In a study from the USA, children cited “toxic behavior” from their parents as the most common reason, such as constant disrespect or the feeling of not being supported or accepted. In the studies, however, parents tend to give external reasons such as divorce or their children’s partners.

Most of the time, but not always, the break in contact comes from the children; sometimes it’s the parents, sometimes both sides. Sometimes those involved no longer even know who it was, according to the results of the English survey.

“My experience as a therapist is that there are often irresolvable problems between parents and children that have to do with narcissistic structures,” says Munich psychotherapist Bärbel Wardetzki, who is known for her work on “female narcissism.”

For example, when the children are always devalued by their parents and have the feeling that they cannot do it right. Even adults still sought the love, attention and recognition of their parents. To let go of it? Emotionally very difficult.

When is enough enough? Apparently there are various points in life at which breaking off contact becomes more likely. One such point can be the separation of parents. According to the aforementioned study from England, most children who break off contact are between their 20s and mid-30s. Contact with fathers is more often lost before adulthood.

According to the Pairfam study, contact with the other parent can also be lost after the death of one parent. The birth of one’s own children also seems to be a point.

“Then you have to think about how much contact the children should have with their grandparents,” says advisor Ritzer-Sachs. Especially when the grandparents show their grandchildren similar patterns to those from which the children suffer or have suffered.

Breaking off contact can be helpful, but first you should consider whether there might be a possibility for reconciliation, says Ritzer-Sachs. “Sometimes there are stupid arguments in which no one wants to take the first step.” Then both sides should consider whether they don’t want to take the first step after all. But attempts to get closer should be carefully considered.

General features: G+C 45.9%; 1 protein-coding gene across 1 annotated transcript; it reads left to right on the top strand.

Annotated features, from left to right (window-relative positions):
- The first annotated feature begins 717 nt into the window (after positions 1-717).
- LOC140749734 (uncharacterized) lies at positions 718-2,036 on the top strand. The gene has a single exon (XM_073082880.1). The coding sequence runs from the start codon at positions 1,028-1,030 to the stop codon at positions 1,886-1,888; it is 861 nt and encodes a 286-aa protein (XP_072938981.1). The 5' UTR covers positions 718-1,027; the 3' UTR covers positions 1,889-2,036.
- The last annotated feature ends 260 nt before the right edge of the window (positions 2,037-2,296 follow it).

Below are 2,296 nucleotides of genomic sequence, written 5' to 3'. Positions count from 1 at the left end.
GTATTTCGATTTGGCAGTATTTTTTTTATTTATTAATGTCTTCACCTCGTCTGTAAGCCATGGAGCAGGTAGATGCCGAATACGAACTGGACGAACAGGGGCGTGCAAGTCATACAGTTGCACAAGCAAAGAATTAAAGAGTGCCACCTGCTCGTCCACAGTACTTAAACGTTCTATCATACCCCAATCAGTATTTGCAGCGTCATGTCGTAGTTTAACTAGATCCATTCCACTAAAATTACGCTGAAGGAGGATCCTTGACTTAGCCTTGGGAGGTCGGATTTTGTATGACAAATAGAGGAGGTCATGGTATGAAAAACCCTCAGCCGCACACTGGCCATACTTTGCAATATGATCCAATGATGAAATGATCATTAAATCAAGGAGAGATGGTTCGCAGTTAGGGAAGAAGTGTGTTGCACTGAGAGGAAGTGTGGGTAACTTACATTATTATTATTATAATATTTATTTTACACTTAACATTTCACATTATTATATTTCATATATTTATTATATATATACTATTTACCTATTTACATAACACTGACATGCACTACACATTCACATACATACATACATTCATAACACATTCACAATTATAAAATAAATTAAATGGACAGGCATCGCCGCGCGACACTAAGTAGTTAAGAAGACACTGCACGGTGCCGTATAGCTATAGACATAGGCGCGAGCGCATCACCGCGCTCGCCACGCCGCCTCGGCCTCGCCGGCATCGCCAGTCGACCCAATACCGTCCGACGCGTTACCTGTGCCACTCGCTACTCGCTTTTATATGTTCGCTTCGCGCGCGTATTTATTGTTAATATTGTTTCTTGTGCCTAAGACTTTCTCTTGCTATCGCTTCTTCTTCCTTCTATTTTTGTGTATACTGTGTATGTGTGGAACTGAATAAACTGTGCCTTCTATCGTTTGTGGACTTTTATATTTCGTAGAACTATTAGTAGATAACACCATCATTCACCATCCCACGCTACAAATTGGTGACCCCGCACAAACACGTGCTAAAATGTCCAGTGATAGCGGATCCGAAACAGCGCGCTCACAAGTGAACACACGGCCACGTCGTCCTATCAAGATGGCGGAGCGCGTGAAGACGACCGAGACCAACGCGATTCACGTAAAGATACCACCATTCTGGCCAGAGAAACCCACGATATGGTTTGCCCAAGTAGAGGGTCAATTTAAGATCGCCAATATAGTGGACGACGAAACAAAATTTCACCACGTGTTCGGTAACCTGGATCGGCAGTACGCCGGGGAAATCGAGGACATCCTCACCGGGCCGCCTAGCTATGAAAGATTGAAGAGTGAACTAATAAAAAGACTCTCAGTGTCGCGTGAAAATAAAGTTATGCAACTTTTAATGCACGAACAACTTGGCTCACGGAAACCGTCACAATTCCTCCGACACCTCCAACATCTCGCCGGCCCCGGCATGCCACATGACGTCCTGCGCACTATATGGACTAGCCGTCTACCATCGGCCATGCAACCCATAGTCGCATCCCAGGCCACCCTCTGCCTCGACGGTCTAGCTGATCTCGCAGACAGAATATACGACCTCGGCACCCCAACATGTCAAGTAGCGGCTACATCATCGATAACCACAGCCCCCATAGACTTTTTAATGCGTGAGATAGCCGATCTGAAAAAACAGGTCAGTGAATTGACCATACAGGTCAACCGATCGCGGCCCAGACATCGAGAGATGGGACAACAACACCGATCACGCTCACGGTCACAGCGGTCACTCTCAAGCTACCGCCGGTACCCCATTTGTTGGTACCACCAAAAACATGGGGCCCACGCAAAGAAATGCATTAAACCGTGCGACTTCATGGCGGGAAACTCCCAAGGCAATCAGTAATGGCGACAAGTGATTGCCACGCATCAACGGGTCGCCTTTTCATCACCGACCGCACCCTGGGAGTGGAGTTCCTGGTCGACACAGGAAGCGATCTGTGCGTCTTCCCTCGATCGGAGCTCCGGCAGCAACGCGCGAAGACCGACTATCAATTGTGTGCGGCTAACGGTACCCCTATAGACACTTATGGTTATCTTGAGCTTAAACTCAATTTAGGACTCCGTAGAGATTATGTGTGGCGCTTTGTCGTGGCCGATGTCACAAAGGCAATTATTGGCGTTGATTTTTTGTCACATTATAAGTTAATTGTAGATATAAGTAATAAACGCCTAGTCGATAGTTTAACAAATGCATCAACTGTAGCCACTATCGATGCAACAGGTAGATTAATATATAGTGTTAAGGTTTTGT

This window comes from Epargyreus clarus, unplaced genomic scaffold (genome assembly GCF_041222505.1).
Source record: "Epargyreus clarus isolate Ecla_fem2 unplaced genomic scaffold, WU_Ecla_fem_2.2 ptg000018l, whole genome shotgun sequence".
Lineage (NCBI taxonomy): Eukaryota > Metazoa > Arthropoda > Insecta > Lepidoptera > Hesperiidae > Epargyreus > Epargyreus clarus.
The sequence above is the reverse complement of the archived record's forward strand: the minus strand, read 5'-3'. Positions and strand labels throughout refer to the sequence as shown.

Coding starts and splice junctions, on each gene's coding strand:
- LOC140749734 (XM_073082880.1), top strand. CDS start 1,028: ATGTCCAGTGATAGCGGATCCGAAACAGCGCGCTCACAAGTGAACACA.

“It’s difficult to raise your visor again and make yourself vulnerable. You have to think: Can I still endure an injury if it backfires again?”

In England and the USA there are self-help organizations – “Stand alone community” and “Together Estranged” – that support people from broken families, for example with advice on how to deal with holidays – the family’s high holidays.

According to a survey, 78 percent of those surveyed perceive Mother’s or Father’s Day as a particularly difficult time of the year. It is similar with birthdays, Christmas, weddings and deaths. Many people find counseling, psychotherapy and self-help groups helpful.

In Germany, there are also self-help groups for parents and grandparents in several cities under titles such as “Abandoned Parents”. The children are usually more likely to be found in thematic self-help groups, for example as relatives of alcoholics or drug addicts or children of narcissistic parents.

The Malteser emergency service advises not to pick up the phone immediately, as this could quickly make the other party feel harassed. A classic letter or email that can be read at your own leisure and several times at a time of your choosing might be better.

Svenja, whose actual name is different, has also done this several times: letters, voice messages, invitations to conversations. She wanted to explain to her mother why contact was difficult for her and what she would want. There was never a reaction from her mother. Meanwhile, she doesn’t try again. Even if it’s Mother’s Day.